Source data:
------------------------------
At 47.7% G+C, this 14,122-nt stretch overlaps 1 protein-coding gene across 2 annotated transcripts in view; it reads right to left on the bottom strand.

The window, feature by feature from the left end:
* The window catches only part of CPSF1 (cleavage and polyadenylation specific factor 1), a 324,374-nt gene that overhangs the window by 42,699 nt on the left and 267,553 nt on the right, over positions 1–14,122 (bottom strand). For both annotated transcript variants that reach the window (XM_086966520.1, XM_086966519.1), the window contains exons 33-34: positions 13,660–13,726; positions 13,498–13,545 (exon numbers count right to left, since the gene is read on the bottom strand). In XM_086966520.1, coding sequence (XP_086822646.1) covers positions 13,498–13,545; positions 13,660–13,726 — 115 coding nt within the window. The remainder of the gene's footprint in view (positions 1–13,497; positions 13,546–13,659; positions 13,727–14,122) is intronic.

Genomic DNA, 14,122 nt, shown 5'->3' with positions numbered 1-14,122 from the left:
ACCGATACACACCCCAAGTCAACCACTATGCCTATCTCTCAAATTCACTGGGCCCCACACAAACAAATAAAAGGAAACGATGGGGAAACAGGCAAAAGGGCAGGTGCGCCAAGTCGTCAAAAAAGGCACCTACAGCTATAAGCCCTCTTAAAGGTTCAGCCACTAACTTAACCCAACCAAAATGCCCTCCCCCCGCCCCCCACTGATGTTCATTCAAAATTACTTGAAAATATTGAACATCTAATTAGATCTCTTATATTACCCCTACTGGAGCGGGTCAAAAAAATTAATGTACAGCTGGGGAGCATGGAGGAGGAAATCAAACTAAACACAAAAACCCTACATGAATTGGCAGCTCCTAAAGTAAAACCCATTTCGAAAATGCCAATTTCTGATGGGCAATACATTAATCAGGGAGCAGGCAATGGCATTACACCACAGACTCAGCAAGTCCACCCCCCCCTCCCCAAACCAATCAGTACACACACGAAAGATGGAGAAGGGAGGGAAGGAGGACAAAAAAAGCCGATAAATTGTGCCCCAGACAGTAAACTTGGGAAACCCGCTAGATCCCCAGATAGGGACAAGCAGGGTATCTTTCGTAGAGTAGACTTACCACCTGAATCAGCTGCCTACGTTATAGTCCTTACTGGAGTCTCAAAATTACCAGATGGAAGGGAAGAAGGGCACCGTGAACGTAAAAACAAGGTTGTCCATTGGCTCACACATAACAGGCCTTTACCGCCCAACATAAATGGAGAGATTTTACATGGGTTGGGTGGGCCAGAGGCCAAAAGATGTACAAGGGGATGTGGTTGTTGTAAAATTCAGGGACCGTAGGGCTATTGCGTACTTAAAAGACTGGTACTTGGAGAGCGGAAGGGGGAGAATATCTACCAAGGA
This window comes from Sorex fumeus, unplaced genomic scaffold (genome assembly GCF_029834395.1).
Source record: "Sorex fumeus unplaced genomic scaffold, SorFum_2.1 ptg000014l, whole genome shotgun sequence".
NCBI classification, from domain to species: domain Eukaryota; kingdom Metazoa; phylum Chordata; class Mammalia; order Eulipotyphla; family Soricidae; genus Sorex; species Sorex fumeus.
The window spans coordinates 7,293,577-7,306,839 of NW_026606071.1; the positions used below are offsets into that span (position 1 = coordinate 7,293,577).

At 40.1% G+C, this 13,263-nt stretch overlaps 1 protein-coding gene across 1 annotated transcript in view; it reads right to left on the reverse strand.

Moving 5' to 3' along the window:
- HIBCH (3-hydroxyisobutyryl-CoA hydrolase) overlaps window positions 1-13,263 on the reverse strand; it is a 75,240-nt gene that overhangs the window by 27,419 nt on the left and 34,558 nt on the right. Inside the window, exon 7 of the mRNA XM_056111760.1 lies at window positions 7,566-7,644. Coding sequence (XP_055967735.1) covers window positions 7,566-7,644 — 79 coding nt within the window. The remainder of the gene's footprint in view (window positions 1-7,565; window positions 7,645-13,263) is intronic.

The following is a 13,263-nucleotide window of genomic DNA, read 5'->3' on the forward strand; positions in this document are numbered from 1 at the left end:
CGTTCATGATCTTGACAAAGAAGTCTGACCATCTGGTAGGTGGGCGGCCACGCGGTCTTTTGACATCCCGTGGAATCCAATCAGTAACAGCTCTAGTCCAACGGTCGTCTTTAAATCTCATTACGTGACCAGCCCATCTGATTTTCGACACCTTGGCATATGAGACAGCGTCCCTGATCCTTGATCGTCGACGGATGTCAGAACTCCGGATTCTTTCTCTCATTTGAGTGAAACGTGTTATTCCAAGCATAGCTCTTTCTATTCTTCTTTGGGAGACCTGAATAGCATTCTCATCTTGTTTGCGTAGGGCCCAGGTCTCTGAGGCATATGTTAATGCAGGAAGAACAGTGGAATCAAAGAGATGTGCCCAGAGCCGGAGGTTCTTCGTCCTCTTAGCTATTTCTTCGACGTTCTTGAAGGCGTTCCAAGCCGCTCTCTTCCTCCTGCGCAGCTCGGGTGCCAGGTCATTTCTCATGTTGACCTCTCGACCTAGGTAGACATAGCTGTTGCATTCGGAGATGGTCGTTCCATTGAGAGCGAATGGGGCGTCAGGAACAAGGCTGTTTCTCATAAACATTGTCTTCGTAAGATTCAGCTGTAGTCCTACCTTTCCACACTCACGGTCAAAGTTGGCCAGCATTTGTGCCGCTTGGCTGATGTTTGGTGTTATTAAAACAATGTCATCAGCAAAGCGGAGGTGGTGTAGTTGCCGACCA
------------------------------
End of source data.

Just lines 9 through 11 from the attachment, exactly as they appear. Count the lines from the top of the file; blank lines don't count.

The window spans coordinates 7,293,577-7,306,839 of NW_026606071.1; the positions used below are offsets into that span (position 1 = coordinate 7,293,577).

At 40.1% G+C, this 13,263-nt stretch overlaps 1 protein-coding gene across 1 annotated transcript in view; it reads right to left on the reverse strand.

Moving 5' to 3' along the window: